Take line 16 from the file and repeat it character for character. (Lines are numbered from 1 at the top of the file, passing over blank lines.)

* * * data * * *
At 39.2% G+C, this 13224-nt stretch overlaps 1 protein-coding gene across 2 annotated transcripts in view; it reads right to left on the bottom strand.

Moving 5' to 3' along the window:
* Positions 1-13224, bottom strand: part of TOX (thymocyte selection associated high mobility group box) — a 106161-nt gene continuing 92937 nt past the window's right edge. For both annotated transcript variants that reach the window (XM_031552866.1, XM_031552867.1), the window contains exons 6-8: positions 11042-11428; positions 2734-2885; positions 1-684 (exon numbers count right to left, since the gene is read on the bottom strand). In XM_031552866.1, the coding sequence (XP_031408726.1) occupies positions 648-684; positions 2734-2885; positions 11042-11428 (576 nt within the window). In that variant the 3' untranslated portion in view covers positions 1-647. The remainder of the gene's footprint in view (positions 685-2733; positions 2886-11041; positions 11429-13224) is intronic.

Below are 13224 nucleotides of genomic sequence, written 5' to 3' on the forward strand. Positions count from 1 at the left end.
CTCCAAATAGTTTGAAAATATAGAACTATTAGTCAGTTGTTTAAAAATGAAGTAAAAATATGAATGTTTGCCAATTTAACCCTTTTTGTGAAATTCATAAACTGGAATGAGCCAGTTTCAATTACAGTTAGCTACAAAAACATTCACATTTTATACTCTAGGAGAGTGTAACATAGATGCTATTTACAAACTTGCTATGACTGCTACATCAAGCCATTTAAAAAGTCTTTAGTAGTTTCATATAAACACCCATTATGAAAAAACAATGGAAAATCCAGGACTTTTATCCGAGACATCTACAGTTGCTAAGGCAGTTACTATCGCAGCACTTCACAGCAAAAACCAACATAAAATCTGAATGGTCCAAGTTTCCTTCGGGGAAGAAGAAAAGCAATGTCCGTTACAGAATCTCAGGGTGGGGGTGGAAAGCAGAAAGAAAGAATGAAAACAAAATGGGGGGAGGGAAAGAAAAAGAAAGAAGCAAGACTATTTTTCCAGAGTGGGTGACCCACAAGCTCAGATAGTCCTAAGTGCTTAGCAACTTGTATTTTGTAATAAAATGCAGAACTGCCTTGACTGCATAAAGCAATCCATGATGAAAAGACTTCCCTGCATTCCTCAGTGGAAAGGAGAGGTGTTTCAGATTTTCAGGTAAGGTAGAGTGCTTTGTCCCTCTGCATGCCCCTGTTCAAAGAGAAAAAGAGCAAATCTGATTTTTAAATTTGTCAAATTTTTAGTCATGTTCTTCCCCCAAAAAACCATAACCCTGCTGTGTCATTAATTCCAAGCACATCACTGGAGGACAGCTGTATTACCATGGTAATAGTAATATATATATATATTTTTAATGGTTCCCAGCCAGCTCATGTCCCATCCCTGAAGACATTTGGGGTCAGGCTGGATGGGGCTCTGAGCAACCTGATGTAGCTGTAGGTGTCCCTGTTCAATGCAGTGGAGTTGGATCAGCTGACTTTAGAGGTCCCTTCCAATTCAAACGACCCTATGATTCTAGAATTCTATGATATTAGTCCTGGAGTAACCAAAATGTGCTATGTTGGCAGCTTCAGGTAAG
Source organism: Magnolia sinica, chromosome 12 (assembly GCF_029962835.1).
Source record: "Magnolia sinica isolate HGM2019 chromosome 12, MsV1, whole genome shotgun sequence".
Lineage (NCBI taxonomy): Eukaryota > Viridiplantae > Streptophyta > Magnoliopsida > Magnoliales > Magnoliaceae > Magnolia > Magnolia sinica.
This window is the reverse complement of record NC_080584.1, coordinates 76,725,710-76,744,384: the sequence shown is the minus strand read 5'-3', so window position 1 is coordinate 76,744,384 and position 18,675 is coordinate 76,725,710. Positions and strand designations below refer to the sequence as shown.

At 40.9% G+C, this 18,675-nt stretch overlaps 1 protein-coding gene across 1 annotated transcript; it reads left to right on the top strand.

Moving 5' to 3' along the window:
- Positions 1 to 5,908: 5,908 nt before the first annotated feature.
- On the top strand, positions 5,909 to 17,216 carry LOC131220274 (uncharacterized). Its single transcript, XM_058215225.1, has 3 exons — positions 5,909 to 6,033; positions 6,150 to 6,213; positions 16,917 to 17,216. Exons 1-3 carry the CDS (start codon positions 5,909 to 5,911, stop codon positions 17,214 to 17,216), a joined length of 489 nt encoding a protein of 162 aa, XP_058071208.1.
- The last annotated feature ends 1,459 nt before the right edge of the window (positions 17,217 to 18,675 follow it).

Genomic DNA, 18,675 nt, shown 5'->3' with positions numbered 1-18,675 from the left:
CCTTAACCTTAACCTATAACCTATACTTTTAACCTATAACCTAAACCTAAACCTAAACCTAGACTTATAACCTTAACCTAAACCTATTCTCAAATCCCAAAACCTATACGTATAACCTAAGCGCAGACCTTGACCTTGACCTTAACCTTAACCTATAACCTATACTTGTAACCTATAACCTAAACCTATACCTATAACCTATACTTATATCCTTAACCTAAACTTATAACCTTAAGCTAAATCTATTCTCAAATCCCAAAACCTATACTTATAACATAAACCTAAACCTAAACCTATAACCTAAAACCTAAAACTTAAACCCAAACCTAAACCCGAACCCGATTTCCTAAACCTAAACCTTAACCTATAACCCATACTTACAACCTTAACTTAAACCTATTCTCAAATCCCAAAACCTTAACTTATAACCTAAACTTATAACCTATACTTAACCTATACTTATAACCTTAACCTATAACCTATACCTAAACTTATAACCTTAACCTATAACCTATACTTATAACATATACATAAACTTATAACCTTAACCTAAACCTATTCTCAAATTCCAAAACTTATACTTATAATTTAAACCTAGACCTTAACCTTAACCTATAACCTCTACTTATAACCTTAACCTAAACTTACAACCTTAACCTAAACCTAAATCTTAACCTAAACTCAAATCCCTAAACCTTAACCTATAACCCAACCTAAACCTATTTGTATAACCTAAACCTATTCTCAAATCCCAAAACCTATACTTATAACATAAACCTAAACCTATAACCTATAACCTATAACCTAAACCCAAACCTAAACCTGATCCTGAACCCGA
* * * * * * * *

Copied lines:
CCTTAACCTTAACCTATAACCTATACTTTTAACCTATAACCTAAACCTAAACCTAAACCTAGACTTATAACCTTAACCTAAACCTATTCTCAAATCCCAAAACCTATACGTATAACCTAAGCGCAGACCTTGACCTTGACCTTAACCTTAACCTATAACCTATACTTGTAACCTATAACCTAAACCTATACCTATAACCTATACTTATATCCTTAACCTAAACTTATAACCTTAAGCTAAATCTATTCTCAAATCCCAAAACCTATACTTATAACATAAACCTAAACCTAAACCTATAACCTAAAACCTAAAACTTAAACCCAAACCTAAACCCGAACCCGATTTCCTAAACCTAAACCTTAACCTATAACCCATACTTACAACCTTAACTTAAACCTATTCTCAAATCCCAAAACCTTAACTTATAACCTAAACTTATAACCTATACTTAACCTATACTTATAACCTTAACCTATAACCTATACCTAAACTTATAACCTTAACCTATAACCTATACTTATAACATATACATAAACTTATAACCTTAACCTAAACCTATTCTCAAATTCCAAAACTTATACTTATAATTTAAACCTAGACCTTAACCTTAACCTATAACCTCTACTTATAACCTTAACCTAAACTTACAACCTTAACCTAAACCTAAATCTTAACCTAAACTCAAATCCCTAAACCTTAACCTATAACCCAACCTAAACCTATTTGTATAACCTAAACCTATTCTCAAATCCCAAAACCTATACTTATAACATAAACCTAAACCTATAACCTATAACCTATAACCTAAACCCAAACCTAAACCTGATCCTGAACCCGA